United States District Court for the Southern District of Illinois

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United States District Court for the Southern District of Illinois
(S.D. Ill.)
SD Ill Seal.svg
Map of the changing boundaries of the Districts of Illinois
Location East St. Louis, Illinois
Appeals to Seventh Circuit
Established February 13, 1855
Judges assigned 4
Chief Judge Michael Joseph Reagan
Official court website

The United States District Court for the Southern District of Illinois (in case citations, S.D. Ill.) is a Federal district court covering approximately the southern half of the state of Illinois.

Appeals from the Southern District of Illinois are taken to the United States Court of Appeals for the Seventh Circuit (except for patent claims and claims against the U.S. government under the Tucker Act, which are appealed to the Federal Circuit).

It has three courthouses, at Benton, Cairo and East St. Louis. At present, four judges are assigned to this district.


The Benton Federal Building and U.S. Courthouse is located a block from the town square and approximately 300 miles south of Chicago. Constructed in 1959, the two-story building houses U.S. District and Bankruptcy courts. The Benton Courthouse was constructed in 1959 from steel and block with brick veneer and clip-on aluminum panels.

The United States District Court for the District of Illinois was established by a statute passed by the United States Congress on March 3, 1819, 3 Stat. 502.[1][2] The act established a single office for a judge to preside over the court. Initially, the court was not within any existing judicial circuit, so the district court exercised the jurisdiction of both a district court and a circuit court, with appeals and writs of error taken directly to the United States Supreme Court. In 1837, Congress placed the District of Illinois within the newly created Seventh Circuit, and the district court resumed its normal jurisdiction, 5 Stat. 176.[2]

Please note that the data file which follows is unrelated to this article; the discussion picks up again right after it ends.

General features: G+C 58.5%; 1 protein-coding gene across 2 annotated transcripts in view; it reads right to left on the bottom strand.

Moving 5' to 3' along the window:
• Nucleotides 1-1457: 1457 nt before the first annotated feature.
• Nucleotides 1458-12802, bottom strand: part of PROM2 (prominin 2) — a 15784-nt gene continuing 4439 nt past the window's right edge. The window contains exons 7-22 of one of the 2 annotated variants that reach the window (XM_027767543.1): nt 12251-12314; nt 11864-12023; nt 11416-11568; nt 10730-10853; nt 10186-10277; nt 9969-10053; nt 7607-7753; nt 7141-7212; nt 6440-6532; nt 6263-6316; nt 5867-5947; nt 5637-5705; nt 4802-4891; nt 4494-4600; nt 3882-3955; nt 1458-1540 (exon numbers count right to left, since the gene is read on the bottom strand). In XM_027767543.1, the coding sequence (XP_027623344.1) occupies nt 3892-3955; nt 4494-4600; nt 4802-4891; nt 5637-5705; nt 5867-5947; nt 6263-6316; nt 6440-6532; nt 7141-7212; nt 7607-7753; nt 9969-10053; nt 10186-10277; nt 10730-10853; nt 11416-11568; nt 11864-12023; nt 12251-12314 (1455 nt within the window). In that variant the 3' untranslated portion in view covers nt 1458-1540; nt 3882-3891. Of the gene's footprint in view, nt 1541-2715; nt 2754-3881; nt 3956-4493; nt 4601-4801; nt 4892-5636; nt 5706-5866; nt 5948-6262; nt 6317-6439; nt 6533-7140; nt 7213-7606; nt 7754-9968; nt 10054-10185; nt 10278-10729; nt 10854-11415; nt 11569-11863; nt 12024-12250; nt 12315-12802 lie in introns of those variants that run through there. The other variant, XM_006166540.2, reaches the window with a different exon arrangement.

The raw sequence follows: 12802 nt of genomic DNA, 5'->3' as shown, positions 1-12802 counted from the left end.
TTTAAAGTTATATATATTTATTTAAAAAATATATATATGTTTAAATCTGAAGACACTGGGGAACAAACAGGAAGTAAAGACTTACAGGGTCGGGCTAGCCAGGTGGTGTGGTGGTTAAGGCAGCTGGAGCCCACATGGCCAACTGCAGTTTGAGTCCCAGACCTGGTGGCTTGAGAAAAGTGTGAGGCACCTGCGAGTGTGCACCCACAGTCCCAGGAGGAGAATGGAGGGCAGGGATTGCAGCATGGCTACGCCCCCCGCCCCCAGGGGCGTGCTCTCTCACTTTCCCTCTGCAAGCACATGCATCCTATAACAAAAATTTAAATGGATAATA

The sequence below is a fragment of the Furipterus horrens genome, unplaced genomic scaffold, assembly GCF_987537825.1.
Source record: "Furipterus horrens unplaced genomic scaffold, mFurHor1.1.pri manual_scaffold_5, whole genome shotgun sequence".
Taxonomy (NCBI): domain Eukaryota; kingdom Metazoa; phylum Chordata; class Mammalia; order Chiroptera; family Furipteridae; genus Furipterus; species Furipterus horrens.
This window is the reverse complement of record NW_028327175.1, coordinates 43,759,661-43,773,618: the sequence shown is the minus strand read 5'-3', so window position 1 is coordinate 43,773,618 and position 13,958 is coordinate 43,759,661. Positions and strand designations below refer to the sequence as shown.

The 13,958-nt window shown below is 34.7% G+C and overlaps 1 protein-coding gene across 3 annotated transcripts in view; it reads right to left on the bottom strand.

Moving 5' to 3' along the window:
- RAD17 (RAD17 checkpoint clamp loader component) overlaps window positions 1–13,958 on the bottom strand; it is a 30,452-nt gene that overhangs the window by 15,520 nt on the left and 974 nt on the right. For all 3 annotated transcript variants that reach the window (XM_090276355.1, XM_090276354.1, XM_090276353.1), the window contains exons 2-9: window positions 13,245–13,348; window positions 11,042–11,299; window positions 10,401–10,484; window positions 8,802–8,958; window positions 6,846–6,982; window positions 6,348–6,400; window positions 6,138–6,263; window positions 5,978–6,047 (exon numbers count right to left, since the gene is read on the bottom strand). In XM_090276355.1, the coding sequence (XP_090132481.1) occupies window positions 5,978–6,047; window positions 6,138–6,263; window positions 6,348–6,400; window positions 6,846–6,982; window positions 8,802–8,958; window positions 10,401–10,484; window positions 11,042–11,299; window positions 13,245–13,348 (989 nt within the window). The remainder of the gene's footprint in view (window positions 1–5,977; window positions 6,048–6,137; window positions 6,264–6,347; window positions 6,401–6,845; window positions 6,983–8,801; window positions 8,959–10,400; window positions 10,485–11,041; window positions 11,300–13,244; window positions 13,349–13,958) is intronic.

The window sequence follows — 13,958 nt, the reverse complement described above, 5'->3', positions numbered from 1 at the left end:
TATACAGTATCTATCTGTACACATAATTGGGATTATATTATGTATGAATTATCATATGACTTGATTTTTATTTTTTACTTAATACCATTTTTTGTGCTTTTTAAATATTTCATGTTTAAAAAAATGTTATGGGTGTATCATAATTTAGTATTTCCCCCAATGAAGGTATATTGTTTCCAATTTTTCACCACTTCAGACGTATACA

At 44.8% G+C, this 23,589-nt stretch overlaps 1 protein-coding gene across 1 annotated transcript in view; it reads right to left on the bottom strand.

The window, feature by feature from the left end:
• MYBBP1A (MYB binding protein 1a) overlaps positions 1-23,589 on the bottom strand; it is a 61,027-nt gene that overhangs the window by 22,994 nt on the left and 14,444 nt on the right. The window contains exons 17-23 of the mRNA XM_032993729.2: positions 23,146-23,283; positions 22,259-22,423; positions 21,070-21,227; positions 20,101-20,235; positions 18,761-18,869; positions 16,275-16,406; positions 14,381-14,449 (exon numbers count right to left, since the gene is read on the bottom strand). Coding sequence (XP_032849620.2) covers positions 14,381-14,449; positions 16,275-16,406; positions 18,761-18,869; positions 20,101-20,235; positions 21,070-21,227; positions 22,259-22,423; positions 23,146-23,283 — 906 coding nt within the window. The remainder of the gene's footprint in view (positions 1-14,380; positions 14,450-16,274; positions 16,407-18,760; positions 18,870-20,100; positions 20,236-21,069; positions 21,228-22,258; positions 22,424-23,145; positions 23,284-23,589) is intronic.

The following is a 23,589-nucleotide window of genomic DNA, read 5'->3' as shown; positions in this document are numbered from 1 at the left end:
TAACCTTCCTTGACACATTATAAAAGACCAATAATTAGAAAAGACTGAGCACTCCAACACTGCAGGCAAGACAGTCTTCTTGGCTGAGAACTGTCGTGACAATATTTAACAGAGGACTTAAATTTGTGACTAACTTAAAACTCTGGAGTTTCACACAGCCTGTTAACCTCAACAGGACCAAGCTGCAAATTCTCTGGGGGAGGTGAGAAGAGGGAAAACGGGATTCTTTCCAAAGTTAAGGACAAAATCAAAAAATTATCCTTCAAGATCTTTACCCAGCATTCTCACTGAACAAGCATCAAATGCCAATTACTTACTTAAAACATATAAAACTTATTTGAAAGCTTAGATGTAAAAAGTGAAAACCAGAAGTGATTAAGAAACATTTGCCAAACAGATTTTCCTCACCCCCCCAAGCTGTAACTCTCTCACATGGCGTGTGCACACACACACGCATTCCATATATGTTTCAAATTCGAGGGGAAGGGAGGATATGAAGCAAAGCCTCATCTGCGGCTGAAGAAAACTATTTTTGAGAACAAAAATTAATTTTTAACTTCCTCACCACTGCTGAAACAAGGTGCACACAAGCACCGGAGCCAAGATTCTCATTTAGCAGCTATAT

The Southern District itself was created by a statute passed on February 13, 1855, 10 Stat. 606, which subdivided the District of Illinois into the Northern and the Southern Districts.[2] The boundaries of the District and the seats of the courts were set forth in the statute:

The district has since been re-organized several times. The United States District Court for the Eastern District of Illinois was created on March 3, 1905 by 33 Stat. 992,[2] by splitting counties out of the Northern and Southern Districts. It was later eliminated in a reorganization on October 2, 1978 which replaced it with a Central District, 92 Stat. 883,[2] formed primarily from parts of the Southern District, and returning some counties to the Northern District.


The jurisdiction of the Southern District of Illinois comprises the following counties: Alexander, Bond, Calhoun, Clark, Clay, Clinton, Crawford, Cumberland, Edwards, Effingham, Fayette, Franklin, Gallatin, Hamilton, Hardin, Jackson, Jasper, Jefferson, Jersey, Johnson, Lawrence, Madison, Marion, Massac, Monroe, Perry, Pope, Pulaski, Randolph, Richland, Saline, St. Clair, Union, Wabash, Washington, Wayne, White, and Williamson. The district was created in 1979. It has jurisdiction over the eastern suburbs of St. Louis and the city of Carbondale.